Black History Month

Today marks the start of Black History Month, an annual celebration of African Americans’ incredible achievements and contributions to our nation’s history. During the month of February, I will highlight various African American leaders on social media and on my website. I hope you will join me in honoring these men and women and share the posts among your networks.

This Sunday, February 4th, marks what would have been Rosa Parks’ 105th birthday.  As you may recall, last year I passed a measure to name the Arlington and Grand Prairie portion of the SH 360 South extension the Rosa Parks Memorial Parkway.  This will both honor her legacy and pay tribute to the rich diversity of our community.

Over the last few months, my staff and I have worked with the North Texas Tollway Authority and Dr. Jason Shelton, the Director of the Center for American Studies at the University of Texas at Arlington, to finalize the language for the commemorative plaque that will be installed when the road is complete.  It will read:

The Texas Legislature has designated this important Southeast Tarrant County road the Rosa Parks Memorial Parkway, in honor of an American hero whose courage helped to change our nation for the better. As a black woman in Montgomery, Alabama, in 1955, Ms. Parks was arrested for refusing to give up her seat on a city bus to a white man. This act of courage inspired the Civil Rights Movement, which aimed to eliminate racial discrimination and make the American Dream possible for all people. Ms. Parks’ fight for equality and fairness spanned her entire life, as she continued to tackle issues such as affordable housing and public education until her death in 2005.

“I would like to be remembered as a person who wanted to befree…so other people would also be free.” – Rosa Parks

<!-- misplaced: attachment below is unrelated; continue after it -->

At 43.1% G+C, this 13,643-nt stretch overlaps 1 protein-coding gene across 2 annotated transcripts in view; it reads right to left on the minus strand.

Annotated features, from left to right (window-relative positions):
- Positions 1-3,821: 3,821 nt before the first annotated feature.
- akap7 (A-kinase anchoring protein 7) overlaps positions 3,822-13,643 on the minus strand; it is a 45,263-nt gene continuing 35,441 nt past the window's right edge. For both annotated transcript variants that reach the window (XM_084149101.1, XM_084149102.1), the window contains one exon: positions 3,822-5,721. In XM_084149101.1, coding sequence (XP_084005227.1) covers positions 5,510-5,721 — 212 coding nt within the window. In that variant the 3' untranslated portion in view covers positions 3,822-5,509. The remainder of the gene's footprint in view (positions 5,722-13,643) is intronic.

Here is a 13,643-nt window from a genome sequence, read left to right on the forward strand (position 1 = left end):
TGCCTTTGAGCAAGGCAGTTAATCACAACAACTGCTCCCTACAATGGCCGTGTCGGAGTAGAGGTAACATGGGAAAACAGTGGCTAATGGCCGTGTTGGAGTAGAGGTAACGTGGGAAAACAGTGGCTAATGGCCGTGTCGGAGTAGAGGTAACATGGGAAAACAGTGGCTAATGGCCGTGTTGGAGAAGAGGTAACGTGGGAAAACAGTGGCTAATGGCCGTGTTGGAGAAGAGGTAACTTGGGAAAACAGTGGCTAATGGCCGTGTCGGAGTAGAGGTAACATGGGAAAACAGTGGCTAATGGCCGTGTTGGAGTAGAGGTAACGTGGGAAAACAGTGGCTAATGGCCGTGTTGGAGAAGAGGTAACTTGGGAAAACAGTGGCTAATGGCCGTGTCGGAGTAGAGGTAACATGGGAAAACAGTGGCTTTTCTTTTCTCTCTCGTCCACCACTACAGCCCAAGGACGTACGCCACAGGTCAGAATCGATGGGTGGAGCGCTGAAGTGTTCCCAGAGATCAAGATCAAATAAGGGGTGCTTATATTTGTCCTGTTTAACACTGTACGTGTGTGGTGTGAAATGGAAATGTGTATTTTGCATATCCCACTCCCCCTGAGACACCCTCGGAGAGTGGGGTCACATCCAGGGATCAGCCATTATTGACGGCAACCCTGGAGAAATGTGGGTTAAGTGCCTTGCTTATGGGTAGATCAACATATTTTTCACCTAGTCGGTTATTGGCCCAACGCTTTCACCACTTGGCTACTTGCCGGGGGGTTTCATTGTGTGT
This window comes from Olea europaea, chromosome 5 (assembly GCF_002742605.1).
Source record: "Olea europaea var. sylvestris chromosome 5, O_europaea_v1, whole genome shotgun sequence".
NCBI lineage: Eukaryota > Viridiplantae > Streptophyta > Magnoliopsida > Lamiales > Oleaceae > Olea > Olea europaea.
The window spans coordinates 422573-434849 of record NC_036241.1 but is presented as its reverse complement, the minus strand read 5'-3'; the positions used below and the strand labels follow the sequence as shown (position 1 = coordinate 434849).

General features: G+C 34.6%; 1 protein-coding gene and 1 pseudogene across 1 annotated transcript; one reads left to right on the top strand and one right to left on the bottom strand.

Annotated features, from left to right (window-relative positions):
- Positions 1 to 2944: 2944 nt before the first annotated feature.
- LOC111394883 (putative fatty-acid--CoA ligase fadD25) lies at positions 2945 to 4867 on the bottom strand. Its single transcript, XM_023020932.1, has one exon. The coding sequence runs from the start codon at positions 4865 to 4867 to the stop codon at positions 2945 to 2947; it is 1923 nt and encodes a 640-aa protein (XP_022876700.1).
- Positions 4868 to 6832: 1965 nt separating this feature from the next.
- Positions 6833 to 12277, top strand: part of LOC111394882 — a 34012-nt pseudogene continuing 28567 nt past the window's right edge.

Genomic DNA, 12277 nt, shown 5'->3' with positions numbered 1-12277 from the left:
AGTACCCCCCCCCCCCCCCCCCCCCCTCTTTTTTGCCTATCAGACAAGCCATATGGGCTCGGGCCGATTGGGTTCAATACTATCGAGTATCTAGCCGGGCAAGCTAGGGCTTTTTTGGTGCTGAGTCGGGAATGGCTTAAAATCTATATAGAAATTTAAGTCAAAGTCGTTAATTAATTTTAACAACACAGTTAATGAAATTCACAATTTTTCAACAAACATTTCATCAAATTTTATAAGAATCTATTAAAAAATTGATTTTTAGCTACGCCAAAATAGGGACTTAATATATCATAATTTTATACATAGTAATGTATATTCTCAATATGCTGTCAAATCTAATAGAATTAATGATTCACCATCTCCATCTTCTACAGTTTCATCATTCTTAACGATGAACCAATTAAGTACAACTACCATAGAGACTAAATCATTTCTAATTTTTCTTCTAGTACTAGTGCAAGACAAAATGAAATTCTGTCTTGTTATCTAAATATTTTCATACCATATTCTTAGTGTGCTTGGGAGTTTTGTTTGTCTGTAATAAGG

This spring, there will be an event to open the highway and unveil the plaque.  As we get closer and confirm the details, I will send additional information so that you may mark your calendar.

In the meantime, I hope we can all reflect on the rich contributions of African Americans in Texas and across our nation this Black History Month.

Dr. Martin Luther King, Jr.

In my Capitol office, on the wall beside my desk, hang two pictures of Dr. Martin Luther King, Jr.  The photograph on top is of Dr. King waving to an audience of 250,000 on the National Mall in Washington, D.C. That day, he gave what many consider his most notable speech and where, in a boomingMLK National Mallvoice, he delivered the words that moved a nation.

“I have a dream that my four little children will one day live in a nation where they will not be judged by the color of their skin but by the content of their character.”

The picture below it is of Dr. King in the Oval Office, sitting in the foreground, listening, or perhaps deep in thought. President Lyndon B. Johnson can be seen behind him.  I hung thisMLK and LBJphoto as a reminder of the progress these two made addressing civil rights and voting rights. It also serves as a reminder of the constant battle to fight for and to protect these rights.

Today, we remember Dr. King’s words, we celebrate his life and we honor his legacy. Let’s not just focus on thoughts and celebrations. Let’s act.  Let us work collectively to serve our communities and make our cities, state and country a better place for all.

The night before he tragically died, Dr. King delivered his final speech. In it, he challenged those listening to come together to work for the greater good.

He said, “Let us rise up tonight with a greater readiness. Let us stand with a greater determination. And let us move on in these powerful days, these days of challenge, to make America what it ought to be. We have an opportunity to make America a better nation.”

These words ring as true today as they did in 1968.

I ask you to please join me in making a commitment to stand with greater determination and to help the people in our communities, our state and our nation. Not just today, but every day.

I filed

Today, I filed for re-election in House District 101 and I released the following statement:

“Serving the constituents of our district is the best and most important part of my job,” Turner said. “I look forward to continuing to work on behalf of Arlington and Grand Prairie by fighting for local priorities, such as transportation. I will also continue to work hard for UT-Arlington, Tarrant County College and the Arlington and Mansfield school districts. 

“In Austin, I look forward to continuing to fight for greater transparency and ethics reform, better access to healthcare, more funding for public education and making higher education attainable for all Texans who want to attend college,” Turner continued.